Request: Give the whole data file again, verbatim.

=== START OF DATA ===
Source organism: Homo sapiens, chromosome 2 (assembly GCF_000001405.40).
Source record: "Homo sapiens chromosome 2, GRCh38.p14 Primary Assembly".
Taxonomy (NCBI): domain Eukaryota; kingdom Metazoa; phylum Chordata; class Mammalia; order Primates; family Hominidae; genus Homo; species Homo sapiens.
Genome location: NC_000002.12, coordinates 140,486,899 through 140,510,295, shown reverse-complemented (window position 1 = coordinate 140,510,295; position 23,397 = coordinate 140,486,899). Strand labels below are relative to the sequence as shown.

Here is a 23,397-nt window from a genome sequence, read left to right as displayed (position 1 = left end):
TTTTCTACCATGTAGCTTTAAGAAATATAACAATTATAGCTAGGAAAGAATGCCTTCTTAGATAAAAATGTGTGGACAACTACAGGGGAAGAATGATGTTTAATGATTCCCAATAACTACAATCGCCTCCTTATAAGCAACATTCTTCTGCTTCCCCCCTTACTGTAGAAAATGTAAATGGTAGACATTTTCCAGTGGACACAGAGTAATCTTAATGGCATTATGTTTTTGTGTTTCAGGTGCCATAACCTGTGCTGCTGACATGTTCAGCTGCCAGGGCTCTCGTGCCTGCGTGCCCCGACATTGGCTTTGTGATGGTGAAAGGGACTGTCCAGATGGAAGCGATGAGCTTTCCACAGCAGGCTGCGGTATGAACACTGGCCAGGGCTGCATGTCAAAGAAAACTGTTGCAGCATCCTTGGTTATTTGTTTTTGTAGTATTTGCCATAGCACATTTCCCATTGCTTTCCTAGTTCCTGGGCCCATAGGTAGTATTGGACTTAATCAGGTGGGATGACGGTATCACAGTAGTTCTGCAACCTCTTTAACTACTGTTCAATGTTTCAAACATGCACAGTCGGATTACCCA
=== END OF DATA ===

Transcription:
Source organism: Homo sapiens, chromosome 2 (assembly GCF_000001405.40).
Source record: "Homo sapiens chromosome 2, GRCh38.p14 Primary Assembly".
Taxonomy (NCBI): domain Eukaryota; kingdom Metazoa; phylum Chordata; class Mammalia; order Primates; family Hominidae; genus Homo; species Homo sapiens.
Genome location: NC_000002.12, coordinates 140,486,899 through 140,510,295, shown reverse-complemented (window position 1 = coordinate 140,510,295; position 23,397 = coordinate 140,486,899). Strand labels below are relative to the sequence as shown.

Here is a 23,397-nt window from a genome sequence, read left to right as displayed (position 1 = left end):
TTTTCTACCATGTAGCTTTAAGAAATATAACAATTATAGCTAGGAAAGAATGCCTTCTTAGATAAAAATGTGTGGACAACTACAGGGGAAGAATGATGTTTAATGATTCCCAATAACTACAATCGCCTCCTTATAAGCAACATTCTTCTGCTTCCCCCCTTACTGTAGAAAATGTAAATGGTAGACATTTTCCAGTGGACACAGAGTAATCTTAATGGCATTATGTTTTTGTGTTTCAGGTGCCATAACCTGTGCTGCTGACATGTTCAGCTGCCAGGGCTCTCGTGCCTGCGTGCCCCGACATTGGCTTTGTGATGGTGAAAGGGACTGTCCAGATGGAAGCGATGAGCTTTCCACAGCAGGCTGCGGTATGAACACTGGCCAGGGCTGCATGTCAAAGAAAACTGTTGCAGCATCCTTGGTTATTTGTTTTTGTAGTATTTGCCATAGCACATTTCCCATTGCTTTCCTAGTTCCTGGGCCCATAGGTAGTATTGGACTTAATCAGGTGGGATGACGGTATCACAGTAGTTCTGCAACCTCTTTAACTACTGTTCAATGTTTCAAACATGCACAGTCGGATTACCCA